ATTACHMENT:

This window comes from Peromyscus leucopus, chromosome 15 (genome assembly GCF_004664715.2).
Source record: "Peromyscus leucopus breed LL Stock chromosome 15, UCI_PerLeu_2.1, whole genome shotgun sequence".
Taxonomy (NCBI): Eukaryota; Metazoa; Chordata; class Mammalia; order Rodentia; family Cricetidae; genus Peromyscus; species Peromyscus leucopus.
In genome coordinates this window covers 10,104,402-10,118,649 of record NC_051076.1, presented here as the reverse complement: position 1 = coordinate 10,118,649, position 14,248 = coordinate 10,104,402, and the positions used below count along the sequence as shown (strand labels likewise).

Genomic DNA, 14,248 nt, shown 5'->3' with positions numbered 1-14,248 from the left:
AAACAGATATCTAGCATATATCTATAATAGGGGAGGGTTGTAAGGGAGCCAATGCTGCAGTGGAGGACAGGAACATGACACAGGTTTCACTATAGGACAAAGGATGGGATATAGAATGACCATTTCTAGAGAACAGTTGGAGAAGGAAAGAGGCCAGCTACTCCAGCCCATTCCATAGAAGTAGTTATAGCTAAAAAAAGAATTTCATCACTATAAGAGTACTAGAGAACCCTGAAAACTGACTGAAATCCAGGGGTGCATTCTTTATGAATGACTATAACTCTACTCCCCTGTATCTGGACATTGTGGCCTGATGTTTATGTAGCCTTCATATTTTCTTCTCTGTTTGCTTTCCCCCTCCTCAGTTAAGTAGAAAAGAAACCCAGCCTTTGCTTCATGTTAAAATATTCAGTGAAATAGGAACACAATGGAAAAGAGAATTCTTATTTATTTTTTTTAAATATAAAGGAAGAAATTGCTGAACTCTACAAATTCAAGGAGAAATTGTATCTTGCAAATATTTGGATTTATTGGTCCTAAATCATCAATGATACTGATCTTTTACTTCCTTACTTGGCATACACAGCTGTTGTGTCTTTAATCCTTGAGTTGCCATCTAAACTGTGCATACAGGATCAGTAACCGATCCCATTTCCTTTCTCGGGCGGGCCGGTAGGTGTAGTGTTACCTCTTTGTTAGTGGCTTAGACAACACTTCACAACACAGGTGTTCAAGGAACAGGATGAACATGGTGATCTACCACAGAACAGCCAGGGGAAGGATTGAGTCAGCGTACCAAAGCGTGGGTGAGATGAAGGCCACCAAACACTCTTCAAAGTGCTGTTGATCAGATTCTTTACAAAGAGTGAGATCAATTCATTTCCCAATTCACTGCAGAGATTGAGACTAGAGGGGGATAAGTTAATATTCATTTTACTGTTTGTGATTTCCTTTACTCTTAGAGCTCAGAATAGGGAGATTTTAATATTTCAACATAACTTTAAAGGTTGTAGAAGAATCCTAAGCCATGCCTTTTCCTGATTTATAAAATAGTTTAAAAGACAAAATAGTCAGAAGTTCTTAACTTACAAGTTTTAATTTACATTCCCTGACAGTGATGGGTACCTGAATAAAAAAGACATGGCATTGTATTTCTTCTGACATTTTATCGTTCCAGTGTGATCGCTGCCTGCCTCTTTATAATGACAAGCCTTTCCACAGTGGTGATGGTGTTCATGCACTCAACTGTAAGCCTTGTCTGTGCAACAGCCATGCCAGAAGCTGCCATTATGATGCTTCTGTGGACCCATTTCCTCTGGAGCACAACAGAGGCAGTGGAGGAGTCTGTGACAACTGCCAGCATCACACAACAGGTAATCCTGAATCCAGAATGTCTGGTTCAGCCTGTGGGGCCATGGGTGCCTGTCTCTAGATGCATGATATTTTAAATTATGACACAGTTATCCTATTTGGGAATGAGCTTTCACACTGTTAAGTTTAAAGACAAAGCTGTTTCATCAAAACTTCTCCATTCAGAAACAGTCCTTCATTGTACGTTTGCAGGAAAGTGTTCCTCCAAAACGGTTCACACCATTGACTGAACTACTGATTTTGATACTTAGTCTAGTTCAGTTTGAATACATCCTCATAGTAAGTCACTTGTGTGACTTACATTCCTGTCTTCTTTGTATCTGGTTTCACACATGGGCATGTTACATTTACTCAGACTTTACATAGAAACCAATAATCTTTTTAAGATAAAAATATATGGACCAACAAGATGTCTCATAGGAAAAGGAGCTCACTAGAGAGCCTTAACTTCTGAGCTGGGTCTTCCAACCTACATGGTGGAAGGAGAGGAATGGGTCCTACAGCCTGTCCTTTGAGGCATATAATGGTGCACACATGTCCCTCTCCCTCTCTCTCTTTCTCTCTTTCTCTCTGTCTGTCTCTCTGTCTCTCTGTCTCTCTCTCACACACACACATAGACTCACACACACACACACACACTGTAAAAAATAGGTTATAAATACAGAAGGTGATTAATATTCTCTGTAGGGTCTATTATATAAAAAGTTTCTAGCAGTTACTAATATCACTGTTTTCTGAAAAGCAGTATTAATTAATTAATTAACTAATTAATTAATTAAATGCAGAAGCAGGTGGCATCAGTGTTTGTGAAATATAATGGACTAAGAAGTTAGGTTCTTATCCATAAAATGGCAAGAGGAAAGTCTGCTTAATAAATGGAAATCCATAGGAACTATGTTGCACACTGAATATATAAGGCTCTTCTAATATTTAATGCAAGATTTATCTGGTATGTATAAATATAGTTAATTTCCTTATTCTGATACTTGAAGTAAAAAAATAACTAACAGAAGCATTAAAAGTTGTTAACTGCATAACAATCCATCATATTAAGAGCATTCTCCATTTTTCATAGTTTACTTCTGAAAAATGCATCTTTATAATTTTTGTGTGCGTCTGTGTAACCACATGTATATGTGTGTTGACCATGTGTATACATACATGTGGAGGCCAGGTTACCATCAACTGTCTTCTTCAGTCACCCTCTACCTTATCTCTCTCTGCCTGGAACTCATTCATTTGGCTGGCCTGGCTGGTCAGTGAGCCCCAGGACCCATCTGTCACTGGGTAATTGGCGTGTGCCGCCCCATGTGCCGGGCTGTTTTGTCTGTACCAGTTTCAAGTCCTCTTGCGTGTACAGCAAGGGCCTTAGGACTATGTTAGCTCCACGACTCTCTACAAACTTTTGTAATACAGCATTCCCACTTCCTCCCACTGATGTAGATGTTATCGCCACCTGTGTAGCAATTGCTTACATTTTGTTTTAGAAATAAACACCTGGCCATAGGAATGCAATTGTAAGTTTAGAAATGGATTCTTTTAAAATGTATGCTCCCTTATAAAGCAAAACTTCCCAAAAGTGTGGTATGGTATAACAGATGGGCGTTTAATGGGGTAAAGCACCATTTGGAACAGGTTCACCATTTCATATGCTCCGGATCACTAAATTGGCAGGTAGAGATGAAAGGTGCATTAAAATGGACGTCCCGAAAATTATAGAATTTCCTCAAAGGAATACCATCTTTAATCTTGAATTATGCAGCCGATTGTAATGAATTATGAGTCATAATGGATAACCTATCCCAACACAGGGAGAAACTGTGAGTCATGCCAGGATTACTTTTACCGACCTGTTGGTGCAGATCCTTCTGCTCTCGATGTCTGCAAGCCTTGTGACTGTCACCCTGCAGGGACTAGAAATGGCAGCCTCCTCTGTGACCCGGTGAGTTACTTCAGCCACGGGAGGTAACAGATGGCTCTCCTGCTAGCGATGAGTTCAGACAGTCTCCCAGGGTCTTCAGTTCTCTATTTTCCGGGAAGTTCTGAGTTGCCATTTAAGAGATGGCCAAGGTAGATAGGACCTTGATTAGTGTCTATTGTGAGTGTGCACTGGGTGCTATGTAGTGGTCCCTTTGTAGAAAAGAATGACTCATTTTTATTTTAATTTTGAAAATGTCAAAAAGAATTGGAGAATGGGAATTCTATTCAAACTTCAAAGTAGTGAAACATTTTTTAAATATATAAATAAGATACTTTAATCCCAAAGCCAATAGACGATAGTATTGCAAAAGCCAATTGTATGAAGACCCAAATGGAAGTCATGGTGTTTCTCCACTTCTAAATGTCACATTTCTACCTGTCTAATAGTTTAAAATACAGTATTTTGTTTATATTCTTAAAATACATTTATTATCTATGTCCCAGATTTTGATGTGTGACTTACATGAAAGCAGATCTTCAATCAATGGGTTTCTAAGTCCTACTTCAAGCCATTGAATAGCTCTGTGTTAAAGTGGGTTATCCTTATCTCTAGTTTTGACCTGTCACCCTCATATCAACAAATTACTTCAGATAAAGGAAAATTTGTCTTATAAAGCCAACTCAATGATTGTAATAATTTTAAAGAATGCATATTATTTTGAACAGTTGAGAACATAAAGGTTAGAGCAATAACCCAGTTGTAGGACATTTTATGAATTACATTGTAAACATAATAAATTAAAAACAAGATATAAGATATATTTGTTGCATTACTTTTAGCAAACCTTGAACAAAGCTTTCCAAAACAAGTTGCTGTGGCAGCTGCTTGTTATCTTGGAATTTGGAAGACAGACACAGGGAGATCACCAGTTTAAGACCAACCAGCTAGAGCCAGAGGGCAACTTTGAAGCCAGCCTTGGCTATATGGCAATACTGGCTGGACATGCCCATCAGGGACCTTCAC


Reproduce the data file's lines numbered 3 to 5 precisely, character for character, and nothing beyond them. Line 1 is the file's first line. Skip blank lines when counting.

Taxonomy (NCBI): Eukaryota; Metazoa; Chordata; class Mammalia; order Rodentia; family Cricetidae; genus Peromyscus; species Peromyscus leucopus.
In genome coordinates this window covers 10,104,402-10,118,649 of record NC_051076.1, presented here as the reverse complement: position 1 = coordinate 10,118,649, position 14,248 = coordinate 10,104,402, and the positions used below count along the sequence as shown (strand labels likewise).

Genomic DNA, 14,248 nt, shown 5'->3' with positions numbered 1-14,248 from the left: